The issue of national bitcoin mining and crypto mining industries in general is always a complicated one. Ever since China began its on-again-off-again relationship with its mining pools, there has been a constant struggle to figure out which nation produces precisely how much hash rate. That applied to both developed countries as much as for those who might otherwise struggle with some of the basic necessities of a modern world. Kazakhstan is a huge nation in Asia that is neither of these two polar opposites of the development specter.
Oil-rich and in the sphere of Russian influence, it has long been associated with a very low profile in the international arena, but also the financial domain. However, a recent outburst of street protests that turned into bloody mayhem showed that the country is also a huge player in the cryptocurrency domain. The unrest and the subsequent shutdown of online services and all internet access in the country showed that it is the second-largest producer of bitcoin network hash rate and more than relevant for the wider crypto domain. That is the reason why so many across the world who are somehow interested or invested in cryptocurrencies are following with great interest what is happening in this remote nation in central Asia.
The turmoil in Kazakhstan began suddenly for much of the world, including the international press that usually covers diligently (although too often not impartially) the geopolitical hotspots. Before the start of 2022, not many analysts, even those who specialize in central Asia, would have called Kazakhstan a hotbed of potential social, political, and security issues. Yet, in a matter of days, the process of citizens demonstrating against surging prices of liquid gas exploded into a rebellion and then a bloody armed conflict which still remains unclear.
The same process included gun battles in Almaty, a big city in the south of the country, and scores of dead, both from the security forces and citizens, some of which the embattled government calls foreign terrorists. When the uprising began, the country also immediately severed all major communication lines, including the internet. The unexpected side effect of the whole process was the total disruption of the Kazakhstan crypto mining industry, which went offline in a matter of hours.
News from the Ground
Once the blackout became clear, the cryptocurrency media quickly reached out to some of those directly active in this industry. Didar Bekbau, the co-founder of Xive, which is a mining farm in the country, sums it the best. He said that without the internet, there would be no mining. Others confirmed that even with some backup solution, a nationwide loss of the internet would render mining next to impossible for all mining pools.
That means that all of the industries inside of the borders of the country went down altogether and at the same time. At the same time, no source from Kazakhstan so far came forward with a different narrative, pointing to a pool that managed somehow to bridge the issue and continue working. So, the unrest and revolt in the country managed to create history even in the crypto mining domain with this blackout.
The blackout quickly became visible on the data streams that follow the hash rate of the bitcoin network. With so many participants in it that are from the domains of esports, exchanges, and many other data-driven entities, the overview of the bitcoin core mechanisms is anything but modest. That is why the top mining pools quickly showed that they lost on average around 10 percent of their hash rate.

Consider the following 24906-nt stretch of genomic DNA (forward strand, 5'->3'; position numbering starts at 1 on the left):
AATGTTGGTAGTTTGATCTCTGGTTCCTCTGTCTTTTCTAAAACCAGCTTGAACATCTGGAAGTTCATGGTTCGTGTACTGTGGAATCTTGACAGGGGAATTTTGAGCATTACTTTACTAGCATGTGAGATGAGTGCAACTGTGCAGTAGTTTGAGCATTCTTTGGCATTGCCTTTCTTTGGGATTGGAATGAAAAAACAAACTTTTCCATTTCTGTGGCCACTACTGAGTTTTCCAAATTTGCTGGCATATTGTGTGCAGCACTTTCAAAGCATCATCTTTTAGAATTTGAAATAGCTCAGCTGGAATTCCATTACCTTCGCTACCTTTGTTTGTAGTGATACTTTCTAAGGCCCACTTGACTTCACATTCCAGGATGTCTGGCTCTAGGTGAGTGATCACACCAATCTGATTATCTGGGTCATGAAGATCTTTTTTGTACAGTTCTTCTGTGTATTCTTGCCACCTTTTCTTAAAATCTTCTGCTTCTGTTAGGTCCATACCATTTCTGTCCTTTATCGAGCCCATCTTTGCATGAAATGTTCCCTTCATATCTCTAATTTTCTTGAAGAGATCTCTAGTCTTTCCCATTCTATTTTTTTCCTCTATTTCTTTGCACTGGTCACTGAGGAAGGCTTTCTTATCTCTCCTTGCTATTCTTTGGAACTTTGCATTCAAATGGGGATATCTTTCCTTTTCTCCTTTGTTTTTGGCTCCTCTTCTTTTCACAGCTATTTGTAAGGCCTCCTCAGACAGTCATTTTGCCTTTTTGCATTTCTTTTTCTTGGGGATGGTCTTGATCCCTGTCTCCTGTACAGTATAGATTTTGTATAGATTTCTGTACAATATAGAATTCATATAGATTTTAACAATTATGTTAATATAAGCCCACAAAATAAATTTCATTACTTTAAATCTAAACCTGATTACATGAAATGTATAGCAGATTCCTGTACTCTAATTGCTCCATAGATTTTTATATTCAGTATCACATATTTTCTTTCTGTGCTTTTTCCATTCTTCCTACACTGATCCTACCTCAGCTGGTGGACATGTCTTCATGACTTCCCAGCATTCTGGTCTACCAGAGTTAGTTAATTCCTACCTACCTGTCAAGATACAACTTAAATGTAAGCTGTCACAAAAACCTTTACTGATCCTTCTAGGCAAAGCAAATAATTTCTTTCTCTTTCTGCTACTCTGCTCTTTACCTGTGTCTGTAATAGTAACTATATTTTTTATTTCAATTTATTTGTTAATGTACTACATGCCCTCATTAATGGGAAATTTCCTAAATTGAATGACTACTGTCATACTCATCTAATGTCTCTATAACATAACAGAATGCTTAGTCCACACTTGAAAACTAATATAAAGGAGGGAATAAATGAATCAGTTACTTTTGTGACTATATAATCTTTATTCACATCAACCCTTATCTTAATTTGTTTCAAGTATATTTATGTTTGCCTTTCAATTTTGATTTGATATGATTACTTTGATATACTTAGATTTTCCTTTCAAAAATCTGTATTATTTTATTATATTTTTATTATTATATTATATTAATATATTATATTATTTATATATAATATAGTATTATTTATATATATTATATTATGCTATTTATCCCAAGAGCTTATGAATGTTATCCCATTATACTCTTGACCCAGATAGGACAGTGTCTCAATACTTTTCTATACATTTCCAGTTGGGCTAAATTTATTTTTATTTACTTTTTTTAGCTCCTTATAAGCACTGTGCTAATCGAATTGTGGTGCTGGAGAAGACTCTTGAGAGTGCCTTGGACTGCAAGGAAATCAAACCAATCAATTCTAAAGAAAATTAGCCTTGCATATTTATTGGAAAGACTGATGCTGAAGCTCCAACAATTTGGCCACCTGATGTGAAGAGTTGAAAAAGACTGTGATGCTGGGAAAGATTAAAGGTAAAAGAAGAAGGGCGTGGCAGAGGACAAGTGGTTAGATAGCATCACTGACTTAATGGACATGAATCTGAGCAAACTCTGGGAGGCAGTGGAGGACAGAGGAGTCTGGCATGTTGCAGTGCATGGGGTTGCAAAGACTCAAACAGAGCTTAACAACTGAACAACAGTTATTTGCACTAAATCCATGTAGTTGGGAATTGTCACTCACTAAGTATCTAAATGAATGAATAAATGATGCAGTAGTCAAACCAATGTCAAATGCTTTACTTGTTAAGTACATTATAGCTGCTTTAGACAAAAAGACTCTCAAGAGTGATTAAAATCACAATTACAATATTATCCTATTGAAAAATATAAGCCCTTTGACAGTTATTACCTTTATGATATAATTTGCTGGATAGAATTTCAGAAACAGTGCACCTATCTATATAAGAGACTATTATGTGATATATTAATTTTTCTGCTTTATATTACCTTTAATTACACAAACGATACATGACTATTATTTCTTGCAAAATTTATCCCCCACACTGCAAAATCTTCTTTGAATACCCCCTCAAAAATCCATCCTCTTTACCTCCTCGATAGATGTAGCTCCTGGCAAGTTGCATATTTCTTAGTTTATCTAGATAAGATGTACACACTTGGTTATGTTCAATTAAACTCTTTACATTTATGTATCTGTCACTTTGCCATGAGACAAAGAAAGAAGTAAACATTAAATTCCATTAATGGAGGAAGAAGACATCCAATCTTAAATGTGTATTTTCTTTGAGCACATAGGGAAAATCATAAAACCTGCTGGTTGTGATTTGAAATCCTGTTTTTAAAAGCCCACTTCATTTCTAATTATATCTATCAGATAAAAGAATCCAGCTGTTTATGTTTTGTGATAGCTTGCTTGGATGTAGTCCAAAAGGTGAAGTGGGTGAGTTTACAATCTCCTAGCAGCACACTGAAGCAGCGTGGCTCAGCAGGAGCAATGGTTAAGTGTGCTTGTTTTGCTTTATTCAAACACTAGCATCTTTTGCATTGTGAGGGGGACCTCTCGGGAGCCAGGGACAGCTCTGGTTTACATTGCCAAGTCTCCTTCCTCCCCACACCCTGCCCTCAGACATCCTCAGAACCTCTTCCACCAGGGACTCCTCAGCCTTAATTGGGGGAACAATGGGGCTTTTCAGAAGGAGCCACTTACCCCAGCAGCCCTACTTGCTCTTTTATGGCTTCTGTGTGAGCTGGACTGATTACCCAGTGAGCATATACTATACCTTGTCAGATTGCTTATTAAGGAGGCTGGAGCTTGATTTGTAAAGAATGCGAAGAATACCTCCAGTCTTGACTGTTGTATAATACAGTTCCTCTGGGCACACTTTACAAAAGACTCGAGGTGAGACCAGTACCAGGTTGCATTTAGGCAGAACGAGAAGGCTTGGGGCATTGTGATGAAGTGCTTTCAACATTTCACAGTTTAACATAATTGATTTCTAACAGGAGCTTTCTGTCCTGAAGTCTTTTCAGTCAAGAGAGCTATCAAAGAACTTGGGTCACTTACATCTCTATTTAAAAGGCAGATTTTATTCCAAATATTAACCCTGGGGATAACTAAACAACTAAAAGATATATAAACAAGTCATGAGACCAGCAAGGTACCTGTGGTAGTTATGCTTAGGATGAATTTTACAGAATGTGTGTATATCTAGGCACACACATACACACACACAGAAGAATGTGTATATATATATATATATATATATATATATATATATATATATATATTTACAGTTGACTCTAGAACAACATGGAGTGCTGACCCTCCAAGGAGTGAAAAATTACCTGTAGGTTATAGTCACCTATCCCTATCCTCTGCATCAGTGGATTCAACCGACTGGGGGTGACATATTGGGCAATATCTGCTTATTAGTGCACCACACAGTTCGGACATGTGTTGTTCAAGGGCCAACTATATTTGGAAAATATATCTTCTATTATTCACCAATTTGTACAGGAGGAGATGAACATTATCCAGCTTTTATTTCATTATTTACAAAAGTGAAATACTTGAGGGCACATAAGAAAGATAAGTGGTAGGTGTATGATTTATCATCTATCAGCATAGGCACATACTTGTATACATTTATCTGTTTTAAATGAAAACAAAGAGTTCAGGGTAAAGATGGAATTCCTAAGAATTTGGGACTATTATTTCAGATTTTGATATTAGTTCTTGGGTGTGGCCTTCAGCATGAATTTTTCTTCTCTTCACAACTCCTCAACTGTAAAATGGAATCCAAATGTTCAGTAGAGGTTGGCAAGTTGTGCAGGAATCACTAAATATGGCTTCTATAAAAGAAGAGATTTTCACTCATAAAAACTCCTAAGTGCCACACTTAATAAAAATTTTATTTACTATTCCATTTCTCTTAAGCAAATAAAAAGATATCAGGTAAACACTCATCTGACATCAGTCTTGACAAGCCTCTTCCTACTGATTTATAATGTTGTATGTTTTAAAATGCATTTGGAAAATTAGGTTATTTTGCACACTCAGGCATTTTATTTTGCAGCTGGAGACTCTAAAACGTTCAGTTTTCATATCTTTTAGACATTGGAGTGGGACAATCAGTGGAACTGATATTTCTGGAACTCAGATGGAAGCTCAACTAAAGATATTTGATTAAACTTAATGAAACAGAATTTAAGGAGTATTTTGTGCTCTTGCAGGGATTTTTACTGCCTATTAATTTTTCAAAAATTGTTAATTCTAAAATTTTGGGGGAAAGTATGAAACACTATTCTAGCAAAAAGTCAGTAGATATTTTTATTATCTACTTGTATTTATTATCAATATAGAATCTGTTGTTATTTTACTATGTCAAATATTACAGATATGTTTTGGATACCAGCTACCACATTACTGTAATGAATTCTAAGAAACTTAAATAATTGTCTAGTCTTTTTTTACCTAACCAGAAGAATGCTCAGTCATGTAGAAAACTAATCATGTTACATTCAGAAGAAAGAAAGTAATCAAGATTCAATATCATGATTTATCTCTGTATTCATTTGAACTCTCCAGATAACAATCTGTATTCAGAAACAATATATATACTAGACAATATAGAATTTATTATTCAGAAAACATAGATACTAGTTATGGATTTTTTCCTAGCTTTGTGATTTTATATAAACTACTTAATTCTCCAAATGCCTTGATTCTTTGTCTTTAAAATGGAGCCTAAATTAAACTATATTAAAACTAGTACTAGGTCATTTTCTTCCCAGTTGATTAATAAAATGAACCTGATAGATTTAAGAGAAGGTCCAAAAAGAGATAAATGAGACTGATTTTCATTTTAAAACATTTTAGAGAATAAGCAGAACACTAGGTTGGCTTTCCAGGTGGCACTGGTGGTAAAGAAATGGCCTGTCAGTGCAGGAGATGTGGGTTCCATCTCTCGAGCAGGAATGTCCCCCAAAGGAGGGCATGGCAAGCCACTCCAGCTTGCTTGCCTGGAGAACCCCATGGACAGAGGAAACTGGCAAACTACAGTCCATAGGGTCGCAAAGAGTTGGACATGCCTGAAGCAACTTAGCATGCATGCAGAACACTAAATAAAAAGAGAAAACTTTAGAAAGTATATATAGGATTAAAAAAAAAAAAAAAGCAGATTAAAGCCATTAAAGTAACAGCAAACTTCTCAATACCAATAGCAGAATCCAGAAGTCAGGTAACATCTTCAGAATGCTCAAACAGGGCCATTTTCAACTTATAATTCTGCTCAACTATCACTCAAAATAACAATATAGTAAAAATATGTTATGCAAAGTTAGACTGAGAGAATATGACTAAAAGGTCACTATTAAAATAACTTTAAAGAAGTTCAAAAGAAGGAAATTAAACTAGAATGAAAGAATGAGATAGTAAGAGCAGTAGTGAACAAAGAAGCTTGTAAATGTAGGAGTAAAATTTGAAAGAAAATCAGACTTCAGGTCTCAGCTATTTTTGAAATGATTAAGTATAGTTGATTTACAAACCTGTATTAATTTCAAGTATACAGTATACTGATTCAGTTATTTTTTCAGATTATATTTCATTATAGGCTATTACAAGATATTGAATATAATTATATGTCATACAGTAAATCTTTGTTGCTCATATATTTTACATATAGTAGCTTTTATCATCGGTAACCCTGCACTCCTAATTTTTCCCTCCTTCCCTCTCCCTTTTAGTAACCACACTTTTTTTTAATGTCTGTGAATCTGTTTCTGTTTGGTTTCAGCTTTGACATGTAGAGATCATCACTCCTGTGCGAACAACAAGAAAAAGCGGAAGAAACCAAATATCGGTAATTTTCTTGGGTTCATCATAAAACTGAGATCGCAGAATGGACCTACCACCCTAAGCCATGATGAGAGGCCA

As the overall computing power of the bitcoin mining system, which spans the globe, it is essential for not just the creation of new tokens but also the facilitation of the transactions. This showed in a span of a day just how important Kazakhstan is to the biggest crypto network. The only nation that bolsters a bigger mining capacity is the US, especially now as China decided to get rid of its cryptocurrency mining industry. Because of that, data from the network showed that its second-biggest harsh rate is all of a sudden no longer online.
The turmoil that is unraveling in Kazakhstan shows that the possibility many cryptocurrency users fear is more than real – this is the existence of a kill switch for the internet. The same switch is also able to negate access to all internet protocols to all users on a particular territory. In Kazakhstan, internet connectivity went out like a light bulb across multiple providers, all at the same time. That all indicates a presence of a central kill switch that is able to shut it all down.
For many, this is the ultimate worry on a technical level and shows that even countries that are not China have their own versions of the great firewall. In this case, it might be drastically less sophisticated, but still more than powerful in terms of doing its job and denying everyone access to the internet. The danger here is clear and covers not just the domain of crypto mining. However, the potential to cause disruption in this regard is more than evident as well.
The root cause of the instability in Kazakhstan is an unfolding energy crisis taking place not just there, but across the world as well. That problem goes beyond liquid gas used to power vehicles. In recent months, the electricity grid in the country has been under growing pressure. A part of that problem is the increased demand that is coming from cryptocurrency miners, but also a string of coal power plans, as well as other issues related to the infrastructure. In these circumstances, mining BTC tokens is not exactly a priority for any government. That means, along with politically driven use of internet kill switches, that the crypto sphere of influence is also tightly connected to the ongoing energy crisis. As it destabilized nations, its impact on the crypto industry on a global level could be more than substantial as well.